While both small businesses and corporations are in complete chaos, deciding what to do with employees and salaries, the Romanian Minister of Finance, Florin Câțu, has decided to try and help these companies out.

Câțu’s team has eliminated VAT taxes (ranging from 9% for food to 20% annual tax) for the time being for anything that is locally produced. This incentive was created so that companies can try to produce as much as they can for as long as they can to keep the flow of money between citizens and governmental institutions.

They also canceled fiscal controls and depositions of fiscal declarations from early March until April 25, with the possibility of extention, explains Europa Libera. 

Câțu is optimistic regarding Romania’s economic situation, stating that: “If China’s economy isn’t back on its feet as soon as possible, although there are very big chances that it will be back to normal in the second part of the year, then it is possible, with very small chances, that there will be risks for Romania’s economy, but which we know about and have taken into consideration.” (Translated from Romanian.)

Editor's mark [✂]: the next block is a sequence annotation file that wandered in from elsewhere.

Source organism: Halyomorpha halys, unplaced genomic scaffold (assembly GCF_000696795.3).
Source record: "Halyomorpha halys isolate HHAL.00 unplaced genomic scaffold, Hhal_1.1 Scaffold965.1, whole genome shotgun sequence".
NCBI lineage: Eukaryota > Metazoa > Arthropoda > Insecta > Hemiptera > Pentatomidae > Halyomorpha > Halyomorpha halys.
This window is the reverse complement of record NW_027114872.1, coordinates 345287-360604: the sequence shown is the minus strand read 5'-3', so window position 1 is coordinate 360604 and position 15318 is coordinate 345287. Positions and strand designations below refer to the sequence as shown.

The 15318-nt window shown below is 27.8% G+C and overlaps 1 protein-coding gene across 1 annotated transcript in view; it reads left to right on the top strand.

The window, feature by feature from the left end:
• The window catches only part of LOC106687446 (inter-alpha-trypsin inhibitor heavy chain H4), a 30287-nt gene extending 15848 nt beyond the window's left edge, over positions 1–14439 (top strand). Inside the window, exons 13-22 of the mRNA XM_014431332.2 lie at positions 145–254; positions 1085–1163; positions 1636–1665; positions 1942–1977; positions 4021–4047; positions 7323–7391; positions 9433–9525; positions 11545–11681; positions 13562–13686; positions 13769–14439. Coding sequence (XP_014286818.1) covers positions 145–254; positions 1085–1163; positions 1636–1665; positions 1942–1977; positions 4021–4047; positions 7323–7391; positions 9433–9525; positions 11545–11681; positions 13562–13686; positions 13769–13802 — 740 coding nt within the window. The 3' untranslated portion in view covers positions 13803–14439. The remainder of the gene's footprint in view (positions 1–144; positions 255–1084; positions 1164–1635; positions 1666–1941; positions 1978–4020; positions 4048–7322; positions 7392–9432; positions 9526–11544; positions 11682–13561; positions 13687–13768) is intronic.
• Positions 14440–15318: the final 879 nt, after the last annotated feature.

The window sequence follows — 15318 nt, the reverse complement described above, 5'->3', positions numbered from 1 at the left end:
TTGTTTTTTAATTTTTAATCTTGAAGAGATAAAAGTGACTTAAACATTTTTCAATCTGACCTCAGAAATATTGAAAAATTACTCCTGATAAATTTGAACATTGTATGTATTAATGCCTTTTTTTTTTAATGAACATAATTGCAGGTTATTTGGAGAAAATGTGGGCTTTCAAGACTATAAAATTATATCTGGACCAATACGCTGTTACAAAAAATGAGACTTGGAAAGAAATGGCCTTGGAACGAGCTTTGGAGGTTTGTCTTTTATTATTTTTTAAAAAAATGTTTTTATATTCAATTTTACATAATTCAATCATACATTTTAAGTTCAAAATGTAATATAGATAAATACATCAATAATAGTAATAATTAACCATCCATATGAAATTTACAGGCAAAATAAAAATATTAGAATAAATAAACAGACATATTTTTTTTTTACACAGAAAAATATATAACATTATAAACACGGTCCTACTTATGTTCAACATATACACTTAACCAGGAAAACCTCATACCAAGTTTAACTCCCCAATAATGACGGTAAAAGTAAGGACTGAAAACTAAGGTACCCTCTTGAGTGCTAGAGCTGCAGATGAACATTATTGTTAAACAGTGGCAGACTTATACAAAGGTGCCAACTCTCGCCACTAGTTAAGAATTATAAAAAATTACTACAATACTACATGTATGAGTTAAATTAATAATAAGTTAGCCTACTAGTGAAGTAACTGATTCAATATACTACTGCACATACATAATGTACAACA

Image source: Ministrul Afacerilor Interne, posted on Instagram.

Stock Market and Shareholder Losses

This crisis does not only affect small scale business or private enterprises. It also severely affects the National Bank and the Bucharest Stock Market, which has registered severe declines ever since the pandemic started and even before.

According to data published on the Bucharest Stock Market, titles and sharing stocks have deprecated by 12% in Petrom, 7% in BRD, and 5% in Romgaz. These are some of the biggest deprecations in shareholder stocks. 

Most of the energy suppliers also recorded such losses: Nuclearelectrica-6%, ALRO-11%, Banca Transilvania -5%, and Transgaz-6%. Overall, Bucharest’s stock market has decreased by 17.44% since the beginning of 2020.

Loans and Possible Money Sources 

The Romanian government is looking at different ways they could finance the healthcare system and keep unemployed citizens economically afloat. There are two different possibilities that are currently being considered.

The Romanian National Bank…